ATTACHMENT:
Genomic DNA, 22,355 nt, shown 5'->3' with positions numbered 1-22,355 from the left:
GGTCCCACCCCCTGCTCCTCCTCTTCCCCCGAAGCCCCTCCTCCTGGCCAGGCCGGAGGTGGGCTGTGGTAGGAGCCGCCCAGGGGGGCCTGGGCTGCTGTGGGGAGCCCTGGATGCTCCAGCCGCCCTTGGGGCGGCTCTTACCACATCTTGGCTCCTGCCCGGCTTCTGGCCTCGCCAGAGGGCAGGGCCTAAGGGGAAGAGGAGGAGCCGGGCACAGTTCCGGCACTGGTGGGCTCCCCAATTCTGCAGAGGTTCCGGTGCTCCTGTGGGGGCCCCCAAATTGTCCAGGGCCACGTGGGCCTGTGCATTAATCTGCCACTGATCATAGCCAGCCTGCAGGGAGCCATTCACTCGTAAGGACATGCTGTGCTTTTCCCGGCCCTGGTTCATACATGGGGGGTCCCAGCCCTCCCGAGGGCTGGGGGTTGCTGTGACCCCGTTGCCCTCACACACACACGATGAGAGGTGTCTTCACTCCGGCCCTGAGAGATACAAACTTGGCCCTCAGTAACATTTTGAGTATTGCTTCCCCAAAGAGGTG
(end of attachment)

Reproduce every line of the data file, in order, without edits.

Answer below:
Genomic DNA, 22,355 nt, shown 5'->3' with positions numbered 1-22,355 from the left:
GGTCCCACCCCCTGCTCCTCCTCTTCCCCCGAAGCCCCTCCTCCTGGCCAGGCCGGAGGTGGGCTGTGGTAGGAGCCGCCCAGGGGGGCCTGGGCTGCTGTGGGGAGCCCTGGATGCTCCAGCCGCCCTTGGGGCGGCTCTTACCACATCTTGGCTCCTGCCCGGCTTCTGGCCTCGCCAGAGGGCAGGGCCTAAGGGGAAGAGGAGGAGCCGGGCACAGTTCCGGCACTGGTGGGCTCCCCAATTCTGCAGAGGTTCCGGTGCTCCTGTGGGGGCCCCCAAATTGTCCAGGGCCACGTGGGCCTGTGCATTAATCTGCCACTGATCATAGCCAGCCTGCAGGGAGCCATTCACTCGTAAGGACATGCTGTGCTTTTCCCGGCCCTGGTTCATACATGGGGGGTCCCAGCCCTCCCGAGGGCTGGGGGTTGCTGTGACCCCGTTGCCCTCACACACACACGATGAGAGGTGTCTTCACTCCGGCCCTGAGAGATACAAACTTGGCCCTCAGTAACATTTTGAGTATTGCTTCCCCAAAGAGGTG